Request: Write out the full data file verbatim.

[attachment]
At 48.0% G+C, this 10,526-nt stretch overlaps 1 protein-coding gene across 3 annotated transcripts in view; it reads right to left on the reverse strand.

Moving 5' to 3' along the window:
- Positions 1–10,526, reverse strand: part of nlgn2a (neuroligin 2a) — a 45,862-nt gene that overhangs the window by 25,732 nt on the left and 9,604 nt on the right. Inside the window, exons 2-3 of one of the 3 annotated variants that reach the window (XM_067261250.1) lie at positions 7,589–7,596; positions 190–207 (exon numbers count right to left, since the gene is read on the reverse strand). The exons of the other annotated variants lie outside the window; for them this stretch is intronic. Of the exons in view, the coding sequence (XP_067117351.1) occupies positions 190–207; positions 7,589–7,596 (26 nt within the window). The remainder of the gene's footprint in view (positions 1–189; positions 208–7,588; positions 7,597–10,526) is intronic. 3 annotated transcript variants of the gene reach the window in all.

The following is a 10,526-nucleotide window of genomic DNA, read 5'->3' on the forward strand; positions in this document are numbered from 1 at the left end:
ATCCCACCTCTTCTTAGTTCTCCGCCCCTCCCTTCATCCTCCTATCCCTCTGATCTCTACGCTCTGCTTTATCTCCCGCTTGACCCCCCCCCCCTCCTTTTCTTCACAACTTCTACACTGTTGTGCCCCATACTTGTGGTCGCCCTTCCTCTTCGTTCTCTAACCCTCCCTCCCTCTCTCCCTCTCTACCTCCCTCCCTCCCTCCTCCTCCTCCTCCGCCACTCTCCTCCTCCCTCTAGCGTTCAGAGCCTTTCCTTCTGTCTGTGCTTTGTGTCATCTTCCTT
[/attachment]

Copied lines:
At 48.0% G+C, this 10,526-nt stretch overlaps 1 protein-coding gene across 3 annotated transcripts in view; it reads right to left on the reverse strand.

Moving 5' to 3' along the window:
- Positions 1–10,526, reverse strand: part of nlgn2a (neuroligin 2a) — a 45,862-nt gene that overhangs the window by 25,732 nt on the left and 9,604 nt on the right. Inside the window, exons 2-3 of one of the 3 annotated variants that reach the window (XM_067261250.1) lie at positions 7,589–7,596; positions 190–207 (exon numbers count right to left, since the gene is read on the reverse strand). The exons of the other annotated variants lie outside the window; for them this stretch is intronic. Of the exons in view, the coding sequence (XP_067117351.1) occupies positions 190–207; positions 7,589–7,596 (26 nt within the window). The remainder of the gene's footprint in view (positions 1–189; positions 208–7,588; positions 7,597–10,526) is intronic. 3 annotated transcript variants of the gene reach the window in all.

The following is a 10,526-nucleotide window of genomic DNA, read 5'->3' on the forward strand; positions in this document are numbered from 1 at the left end:
ATCCCACCTCTTCTTAGTTCTCCGCCCCTCCCTTCATCCTCCTATCCCTCTGATCTCTACGCTCTGCTTTATCTCCCGCTTGACCCCCCCCCCCTCCTTTTCTTCACAACTTCTACACTGTTGTGCCCCATACTTGTGGTCGCCCTTCCTCTTCGTTCTCTAACCCTCCCTCCCTCTCTCCCTCTCTACCTCCCTCCCTCCCTCCTCCTCCTCCTCCGCCACTCTCCTCCTCCCTCTAGCGTTCAGAGCCTTTCCTTCTGTCTGTGCTTTGTGTCATCTTCCTT